Europe is taking the initiative in setting the framework for its relations with the United States because the U.S. is having difficulties assuming its traditional leading role in the trade area, Jaakko Laajava, Finland’s ambassador to the U.S. told members of the Finnish-American Chamber of Commerce at the Capital City Club downtown on April 2.

      President Clinton has not been able to convince Capitol Hill to grant him the traditional presidential authority to negotiate trade deals, and he has faced constant problems in summoning support from his own party to any trade initiatives, Mr. Laajava said. This situation has given the European Union (EU) the opportunity to take the lead.

      He explained that a plan to deter the American tendency toward unilateralism would be presented during the EU-U.S. Summit to take place next month in London.  The plan seeks to remove many technical barriers to the trading of goods, to eliminate all industrial tariffs on a most favored nation basis by 2010, to develop a free trade area in the services sector and to liberalize regulations affecting government procurement, intellectual property and investment.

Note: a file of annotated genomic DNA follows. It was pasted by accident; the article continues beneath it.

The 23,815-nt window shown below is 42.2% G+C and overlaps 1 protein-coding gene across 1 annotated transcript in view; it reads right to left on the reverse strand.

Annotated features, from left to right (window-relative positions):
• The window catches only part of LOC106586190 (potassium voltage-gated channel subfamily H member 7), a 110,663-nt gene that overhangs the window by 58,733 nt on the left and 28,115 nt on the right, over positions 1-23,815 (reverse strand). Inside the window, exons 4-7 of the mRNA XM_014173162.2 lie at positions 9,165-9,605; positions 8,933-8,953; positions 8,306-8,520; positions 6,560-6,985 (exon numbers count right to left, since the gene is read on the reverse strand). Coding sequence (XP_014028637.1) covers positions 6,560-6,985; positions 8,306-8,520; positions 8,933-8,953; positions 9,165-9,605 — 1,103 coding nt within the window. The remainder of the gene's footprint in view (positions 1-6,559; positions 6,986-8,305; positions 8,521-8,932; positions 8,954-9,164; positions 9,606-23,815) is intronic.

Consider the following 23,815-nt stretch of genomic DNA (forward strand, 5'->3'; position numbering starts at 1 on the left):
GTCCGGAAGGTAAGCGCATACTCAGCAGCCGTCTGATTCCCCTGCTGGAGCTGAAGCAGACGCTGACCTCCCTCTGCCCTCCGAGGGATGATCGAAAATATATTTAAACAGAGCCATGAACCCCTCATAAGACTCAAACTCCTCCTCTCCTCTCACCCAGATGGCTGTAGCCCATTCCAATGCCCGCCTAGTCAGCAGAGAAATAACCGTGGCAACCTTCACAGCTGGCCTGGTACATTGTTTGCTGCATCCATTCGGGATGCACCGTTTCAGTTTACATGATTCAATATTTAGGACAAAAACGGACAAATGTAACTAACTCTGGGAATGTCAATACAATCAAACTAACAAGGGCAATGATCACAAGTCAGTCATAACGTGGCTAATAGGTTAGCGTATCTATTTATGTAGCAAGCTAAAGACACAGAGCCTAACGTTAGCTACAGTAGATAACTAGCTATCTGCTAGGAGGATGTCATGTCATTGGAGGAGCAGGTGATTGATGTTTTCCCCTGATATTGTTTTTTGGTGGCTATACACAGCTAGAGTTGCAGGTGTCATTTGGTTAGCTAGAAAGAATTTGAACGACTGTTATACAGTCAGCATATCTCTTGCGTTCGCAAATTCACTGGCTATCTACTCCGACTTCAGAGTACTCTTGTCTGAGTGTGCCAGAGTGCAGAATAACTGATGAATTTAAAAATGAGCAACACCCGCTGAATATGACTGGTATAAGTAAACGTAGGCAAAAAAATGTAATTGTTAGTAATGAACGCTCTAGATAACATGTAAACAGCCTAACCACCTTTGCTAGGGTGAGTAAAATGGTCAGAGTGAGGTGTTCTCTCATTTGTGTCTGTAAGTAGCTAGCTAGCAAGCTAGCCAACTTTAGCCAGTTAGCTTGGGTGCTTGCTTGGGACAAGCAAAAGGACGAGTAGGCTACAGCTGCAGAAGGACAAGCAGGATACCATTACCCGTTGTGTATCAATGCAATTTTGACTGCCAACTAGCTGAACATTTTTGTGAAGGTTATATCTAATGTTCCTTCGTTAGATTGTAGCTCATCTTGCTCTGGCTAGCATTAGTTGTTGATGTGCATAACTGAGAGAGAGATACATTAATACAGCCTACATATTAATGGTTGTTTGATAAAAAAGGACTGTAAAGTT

So far there seems to be widespread support for these goals, he added, except for the agricultural and audiovisual sectors.

      Mr. Laajava was in Atlanta for an unveiling ceremony of a sculpture in Piedmont Park honoring the Finnish long-distance runner Lasse Viren.

      He told the chamber members that he had visited Atlanta more than any other city in the U.S. outside of Washington, D.C., and New York.  He also noted that Georgia has the highest concentration of Finnish firms than any other state.  There are some 25 Finnish companies with operations in Georgia.

      For more information about the activities of the Finnish-American Chamber, call its president Warwick Johnston at (770) 457-8795.

by Mark Pierson